You are in a hurry to get through that annoying Captcha test on almost every website you visit and find yourself rushing through it without reading the letters. But why? Probably because there is — we humans think — no way that a robot could possibly pass it.
Fortunately, robots can’t pass it, at least not yet. Or so we think… But what if they could? What if the ability to solve Captchas is just another proof of how much better machines are than us at everything? This article provides a brief history of the Captcha, explains how AI has evolved and how it has gotten past various versions of this online challenge. Keep reading for more details about Captcha and why robots can’t pass them.
What To Expect In This Article
What is a Captcha?
A Captcha is an acronym that stands for “Completely Automated Public Turing Test to tell Computers and Humans Apart.” It is a type of challenge-response test used in computing to determine whether the person using the system is human or not.
Captchas are used as indicators of computer consciousness, to ensure that automated programs do not abuse systems that are intended for human users only. Captchas are also used as a method of controlling spam on websites by limiting the number of times a given person can leave a comment or post one. In addition, Captchas are used on many websites as a type of preventive security measure to protect against identity theft and fraud.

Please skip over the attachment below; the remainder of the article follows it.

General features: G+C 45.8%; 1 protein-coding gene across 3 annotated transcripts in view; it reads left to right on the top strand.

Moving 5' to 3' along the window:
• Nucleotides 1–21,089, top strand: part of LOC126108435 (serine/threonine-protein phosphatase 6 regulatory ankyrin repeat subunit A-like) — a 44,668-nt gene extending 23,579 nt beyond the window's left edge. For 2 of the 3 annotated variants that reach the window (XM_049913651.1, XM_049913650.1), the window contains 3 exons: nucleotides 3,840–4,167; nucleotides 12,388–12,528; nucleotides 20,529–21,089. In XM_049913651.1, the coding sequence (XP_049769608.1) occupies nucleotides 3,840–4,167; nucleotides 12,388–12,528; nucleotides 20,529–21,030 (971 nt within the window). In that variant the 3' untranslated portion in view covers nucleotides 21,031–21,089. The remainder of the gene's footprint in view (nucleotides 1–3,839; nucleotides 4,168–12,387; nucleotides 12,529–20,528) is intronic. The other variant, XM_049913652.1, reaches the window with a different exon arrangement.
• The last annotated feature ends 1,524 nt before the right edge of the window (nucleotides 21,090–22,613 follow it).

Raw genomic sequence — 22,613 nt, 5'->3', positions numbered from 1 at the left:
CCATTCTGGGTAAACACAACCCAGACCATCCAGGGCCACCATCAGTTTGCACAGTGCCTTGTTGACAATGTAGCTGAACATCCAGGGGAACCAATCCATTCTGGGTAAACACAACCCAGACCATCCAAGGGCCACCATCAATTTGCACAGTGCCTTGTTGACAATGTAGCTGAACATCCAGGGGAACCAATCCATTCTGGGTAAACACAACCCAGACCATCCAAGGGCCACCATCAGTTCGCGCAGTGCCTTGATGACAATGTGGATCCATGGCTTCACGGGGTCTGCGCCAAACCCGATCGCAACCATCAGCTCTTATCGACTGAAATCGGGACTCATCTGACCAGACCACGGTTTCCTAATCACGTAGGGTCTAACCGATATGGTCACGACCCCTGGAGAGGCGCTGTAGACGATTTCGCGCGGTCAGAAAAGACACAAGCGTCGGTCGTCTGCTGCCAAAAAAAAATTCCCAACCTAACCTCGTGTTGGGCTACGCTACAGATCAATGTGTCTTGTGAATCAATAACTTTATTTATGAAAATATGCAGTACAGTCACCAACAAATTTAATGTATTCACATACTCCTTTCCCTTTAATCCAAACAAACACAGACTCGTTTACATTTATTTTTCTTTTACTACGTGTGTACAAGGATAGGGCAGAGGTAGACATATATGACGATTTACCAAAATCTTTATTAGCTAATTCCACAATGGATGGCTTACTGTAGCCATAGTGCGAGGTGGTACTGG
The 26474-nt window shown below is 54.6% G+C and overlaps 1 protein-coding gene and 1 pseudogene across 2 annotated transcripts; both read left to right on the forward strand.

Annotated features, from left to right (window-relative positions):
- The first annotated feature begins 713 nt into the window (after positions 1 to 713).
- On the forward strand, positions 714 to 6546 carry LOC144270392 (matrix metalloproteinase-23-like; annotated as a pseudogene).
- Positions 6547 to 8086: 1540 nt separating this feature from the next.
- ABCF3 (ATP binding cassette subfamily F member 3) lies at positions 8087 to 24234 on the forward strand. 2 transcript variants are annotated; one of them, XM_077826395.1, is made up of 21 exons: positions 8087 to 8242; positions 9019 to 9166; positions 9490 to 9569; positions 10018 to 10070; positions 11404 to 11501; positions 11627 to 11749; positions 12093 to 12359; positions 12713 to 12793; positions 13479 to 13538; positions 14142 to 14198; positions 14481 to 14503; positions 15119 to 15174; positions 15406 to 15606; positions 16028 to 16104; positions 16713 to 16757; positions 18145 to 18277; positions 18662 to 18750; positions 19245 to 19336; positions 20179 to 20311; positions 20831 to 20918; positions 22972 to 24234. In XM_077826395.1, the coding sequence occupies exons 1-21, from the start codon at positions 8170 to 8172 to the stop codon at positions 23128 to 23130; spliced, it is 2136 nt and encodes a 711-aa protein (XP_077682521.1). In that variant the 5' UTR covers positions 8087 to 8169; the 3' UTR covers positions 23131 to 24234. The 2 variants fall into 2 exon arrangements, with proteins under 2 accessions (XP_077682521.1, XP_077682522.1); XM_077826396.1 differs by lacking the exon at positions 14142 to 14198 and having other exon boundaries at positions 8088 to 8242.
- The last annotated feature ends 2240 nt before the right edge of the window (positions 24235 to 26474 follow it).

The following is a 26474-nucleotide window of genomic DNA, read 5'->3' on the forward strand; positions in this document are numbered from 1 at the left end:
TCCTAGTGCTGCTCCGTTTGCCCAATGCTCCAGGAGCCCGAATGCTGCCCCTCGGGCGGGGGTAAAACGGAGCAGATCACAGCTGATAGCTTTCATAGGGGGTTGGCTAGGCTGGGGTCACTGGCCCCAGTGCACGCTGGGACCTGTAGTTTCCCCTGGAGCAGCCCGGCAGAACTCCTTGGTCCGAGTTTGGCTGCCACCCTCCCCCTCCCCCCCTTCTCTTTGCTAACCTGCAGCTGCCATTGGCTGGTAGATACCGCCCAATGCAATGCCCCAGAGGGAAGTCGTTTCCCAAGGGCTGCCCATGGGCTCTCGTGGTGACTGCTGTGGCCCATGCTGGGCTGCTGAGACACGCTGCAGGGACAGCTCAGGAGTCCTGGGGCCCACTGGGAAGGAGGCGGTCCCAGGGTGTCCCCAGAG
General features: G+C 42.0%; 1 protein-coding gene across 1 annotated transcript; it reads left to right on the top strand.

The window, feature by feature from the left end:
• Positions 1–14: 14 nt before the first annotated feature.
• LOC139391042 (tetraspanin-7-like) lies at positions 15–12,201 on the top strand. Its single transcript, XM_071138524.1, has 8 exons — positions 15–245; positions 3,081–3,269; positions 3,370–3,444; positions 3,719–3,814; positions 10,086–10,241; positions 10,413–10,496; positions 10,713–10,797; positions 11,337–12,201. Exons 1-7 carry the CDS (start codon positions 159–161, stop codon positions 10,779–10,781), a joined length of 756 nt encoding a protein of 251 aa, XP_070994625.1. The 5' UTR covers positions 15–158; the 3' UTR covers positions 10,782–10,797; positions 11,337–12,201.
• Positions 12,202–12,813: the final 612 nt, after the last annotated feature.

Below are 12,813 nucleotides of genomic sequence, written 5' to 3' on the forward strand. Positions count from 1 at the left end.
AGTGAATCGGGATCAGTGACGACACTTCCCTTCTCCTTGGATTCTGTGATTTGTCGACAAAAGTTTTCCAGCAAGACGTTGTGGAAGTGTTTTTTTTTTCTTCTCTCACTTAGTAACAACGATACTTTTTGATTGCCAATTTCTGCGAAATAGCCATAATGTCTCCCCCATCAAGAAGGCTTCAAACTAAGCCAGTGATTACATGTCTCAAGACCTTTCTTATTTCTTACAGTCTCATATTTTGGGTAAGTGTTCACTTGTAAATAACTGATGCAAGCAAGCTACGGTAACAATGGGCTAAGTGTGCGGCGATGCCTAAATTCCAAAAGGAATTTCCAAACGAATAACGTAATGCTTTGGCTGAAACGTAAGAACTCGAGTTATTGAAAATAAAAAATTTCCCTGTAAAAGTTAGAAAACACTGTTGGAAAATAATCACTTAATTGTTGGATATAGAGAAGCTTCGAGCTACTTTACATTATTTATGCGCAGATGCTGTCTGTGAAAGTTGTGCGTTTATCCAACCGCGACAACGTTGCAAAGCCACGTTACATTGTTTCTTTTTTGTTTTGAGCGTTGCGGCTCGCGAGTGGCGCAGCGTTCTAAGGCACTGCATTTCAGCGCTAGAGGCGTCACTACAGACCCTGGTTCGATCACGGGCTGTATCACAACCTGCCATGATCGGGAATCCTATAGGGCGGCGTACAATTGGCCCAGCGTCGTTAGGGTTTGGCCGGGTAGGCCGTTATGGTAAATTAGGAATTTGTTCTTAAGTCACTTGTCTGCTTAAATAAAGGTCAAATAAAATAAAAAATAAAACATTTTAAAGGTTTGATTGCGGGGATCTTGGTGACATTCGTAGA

A Brief History of the Captcha
Not only is the Captcha a test for computer consciousness, but it is also a test for programmer consciousness. The Captcha has a long and winding history that dates back to the 1950s. Its name was derived from a fanciful acronym: “Completely Automated Public Turing Test to tell Computers and Humans Apart.” The Captcha was originally developed as a way to prevent computers from automatically generating and publishing a large quantity of spam content on the web.
However, the first Captchas were not very effective at rejecting spam or discriminating against computers. Rather, they only increased the annoyance of the internet to legitimate users. Over the years, the Captcha has evolved in order to improve its effectiveness in stopping spam and rejecting computer programs. Now, Captchas are used for much more than just stopping spam. Captchas are now used for many different purposes, such as reducing online identity theft, increasing user engagement, and improving security on websites.